Proponents of an initiative to limit hotel development in Sonoma say they have gathered more than enough signatures needed to qualify the measure for a special election.

However, politicking over the measure is well underway, with campaign literature paid for by opponents of the hotel measure already circulating around town.

Also, the developer of a proposed 59-room hotel that is at the center of the debate is making an unusually direct plea for people to support the project.

Darius Anderson of Kenwood Investments sent a letter to all 6,750 registered voters in Sonoma inviting their feedback and offering to meet with people one-on-one at his office.

"There's a tremendous amount of misinformation out there about me," Anderson said this week.

His plan is to build the hotel on West Napa Street a half-block south of the historic Plaza.<NO1><NO> It was initially proposed as Chateau Sonoma Hotel &amp; Spa, a French-themed complex with two restaurants, a health club and spa, event center and 2,800 square feet of retail space. Anderson withdrew that proposal for revision, and said the new design calls for the same number of rooms but a smaller physical footprint, with one restaurant and a smaller event center. The French theme was replaced by a design that will celebrate writer Jack London, he said.

The proposed hotel limitation measure would cap any new hotel or expansion of an existing one to 25 rooms unless the city's hotel occupancy rate over the previous calendar year exceeded 80 percent. In 2012, the rate was just under 65 percent. The city has never had an annualized occupancy rate of 80 percent, according to City Manager Carol Giovanatto.

The measure is backed by a group called Preserving Sonoma that contends it is necessary to protect the city's quality of life from what its members consider to be major hotel development.

Larry Barnett, a former mayor<NO1><NO> and bed-and breakfast owner and the main proponent of the ballot measure, said volunteers have collected more than 1,500 signatures, about 500 more than needed to force the election. He said the group plans to submit the signatures to the city the first week of July.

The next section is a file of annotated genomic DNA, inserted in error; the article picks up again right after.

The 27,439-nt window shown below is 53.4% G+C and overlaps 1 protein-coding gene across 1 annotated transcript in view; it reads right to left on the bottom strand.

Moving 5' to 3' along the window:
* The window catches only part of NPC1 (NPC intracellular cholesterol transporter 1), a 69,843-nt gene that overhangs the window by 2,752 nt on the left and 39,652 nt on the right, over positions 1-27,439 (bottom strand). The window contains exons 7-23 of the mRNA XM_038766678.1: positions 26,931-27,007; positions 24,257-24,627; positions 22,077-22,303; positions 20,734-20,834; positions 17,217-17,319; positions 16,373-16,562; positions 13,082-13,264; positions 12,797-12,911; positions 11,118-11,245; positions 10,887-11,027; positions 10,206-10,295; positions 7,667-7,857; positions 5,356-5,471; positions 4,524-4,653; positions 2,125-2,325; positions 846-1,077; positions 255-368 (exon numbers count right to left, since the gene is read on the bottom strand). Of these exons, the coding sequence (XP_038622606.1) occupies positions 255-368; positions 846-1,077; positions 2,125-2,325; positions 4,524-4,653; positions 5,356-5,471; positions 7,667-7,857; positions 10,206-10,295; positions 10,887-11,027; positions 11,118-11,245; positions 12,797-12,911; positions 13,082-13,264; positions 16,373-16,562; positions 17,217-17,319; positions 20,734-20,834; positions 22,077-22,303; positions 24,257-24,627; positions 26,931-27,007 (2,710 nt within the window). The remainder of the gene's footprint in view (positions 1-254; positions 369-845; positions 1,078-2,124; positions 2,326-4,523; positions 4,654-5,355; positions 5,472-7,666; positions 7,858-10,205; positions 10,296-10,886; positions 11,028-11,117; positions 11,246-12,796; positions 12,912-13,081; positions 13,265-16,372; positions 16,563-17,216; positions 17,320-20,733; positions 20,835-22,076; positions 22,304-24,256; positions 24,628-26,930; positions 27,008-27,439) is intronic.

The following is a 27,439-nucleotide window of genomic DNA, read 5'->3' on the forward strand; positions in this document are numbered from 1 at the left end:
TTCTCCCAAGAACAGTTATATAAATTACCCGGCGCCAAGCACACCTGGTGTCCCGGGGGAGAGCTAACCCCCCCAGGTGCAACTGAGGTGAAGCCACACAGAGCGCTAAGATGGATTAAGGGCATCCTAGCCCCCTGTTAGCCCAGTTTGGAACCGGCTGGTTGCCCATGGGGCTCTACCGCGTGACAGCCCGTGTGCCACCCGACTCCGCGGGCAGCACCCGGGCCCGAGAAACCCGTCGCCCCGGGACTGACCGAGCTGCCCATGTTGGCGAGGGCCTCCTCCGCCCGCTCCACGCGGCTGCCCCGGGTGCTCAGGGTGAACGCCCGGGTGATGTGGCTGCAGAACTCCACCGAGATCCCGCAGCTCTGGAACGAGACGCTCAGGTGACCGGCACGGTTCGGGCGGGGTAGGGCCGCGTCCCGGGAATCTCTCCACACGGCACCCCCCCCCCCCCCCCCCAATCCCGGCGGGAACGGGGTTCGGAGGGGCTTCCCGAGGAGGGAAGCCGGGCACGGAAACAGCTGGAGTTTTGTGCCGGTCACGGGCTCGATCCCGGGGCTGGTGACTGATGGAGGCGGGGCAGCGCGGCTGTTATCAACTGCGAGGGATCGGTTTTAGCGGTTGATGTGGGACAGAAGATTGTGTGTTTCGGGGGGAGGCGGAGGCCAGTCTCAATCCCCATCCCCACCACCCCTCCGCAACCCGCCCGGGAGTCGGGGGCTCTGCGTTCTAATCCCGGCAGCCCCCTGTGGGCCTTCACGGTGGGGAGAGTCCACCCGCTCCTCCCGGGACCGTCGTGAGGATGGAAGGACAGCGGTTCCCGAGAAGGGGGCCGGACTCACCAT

The City Council could adopt the proposal as written or schedule a special election no later than November. City officials estimate the cost of such an election to be about $30,000.

A group called Protect Sonoma that received start-up money from Anderson's company has begun circulating flyers in the city. The flyers feature testimonials from people who say they are opposed to the hotel limitation measure and include several "key facts" about the initiative.

Barnett criticized the flyer, saying it contains inaccurate information. He noted that one <NO1><NO>of the listed facts states that the proposed ballot measure would not allow for any more hotel rooms in Sonoma unless the hotel occupancy rate exceeds 80 percent the prior calendar year. However, new hotels or hotel expansions of 25 rooms or less would not be affected by the measure.

"I and our committee members are counting on the basic decency of this community to not be fooled or swayed by the honey or vinegar that's going to be tossed around," Barnett said.

Anderson, however, said he's been the target of a misinformation campaign on the part of ballot measure supporters. Anderson is a Sonoma resident, Democratic fundraiser and Sacramento lobbyist. He also is the principal of Sonoma Media Investments, which owns The Press Democrat.

Anderson said he decided to draft a letter to residents after he and his 3-year-old son were approached outside Sonoma Market a few weeks ago by a person who asked Anderson to sign the petition supporting the hotel-limitation measure.

Anderson said the signature gatherer told him "there's this rich Republican in town who's trying to destroy the quality of life we love in Sonoma and he's buying businesses and closing them down and he doesn't listen to anybody."

In his letter, Anderson recounts the first time that he and his wife, Sarah, visited Sonoma and "instantly knew this was the place we wanted to plant roots." He touts the hotel "as a long-term investment in our community which will provide the city of Sonoma with much-needed new jobs and an ongoing source of public revenue."

Anderson does not mention the hotel limitation measure in his letter. A flyer that is included describes how the hotel project has been modified and scaled-down to reflect community concerns. It states the hotel, which would be built within view of the city Plaza, would pump more than $5 million into the local economy in the first five years after its completion through bed and property taxes.

Anderson and The North Bay Labor Council separately reached an agreement that all hotel employees would be paid a living wage with health care and hired locally. Hotel management also would maintain labor neutrality if workers chose to unionize.

The Sonoma Valley Vintners and Growers Alliance also passed a resolution on May 21 opposing the initiative, stating that it "sends a message to tourists that they are not welcome in Sonoma" and because the organization believes it constitutes a ban on hotels, rather than a limitation.

Anderson said he will host a series of neighborhood meetings to discuss the hotel plan. He also is making himself available at his office at 144 West Napa Street for two hours every Saturday through Aug. 3 to meet with the public.

Anderson said he is holding off re-submitting hotel plans to the city while he gathers feedback.

"I may make additional changes based on what I get back," he said.

(You can reach Staff Writer Derek Moore at derek.moore@pressdemocrat.com. On Twitter @deadlinederek.)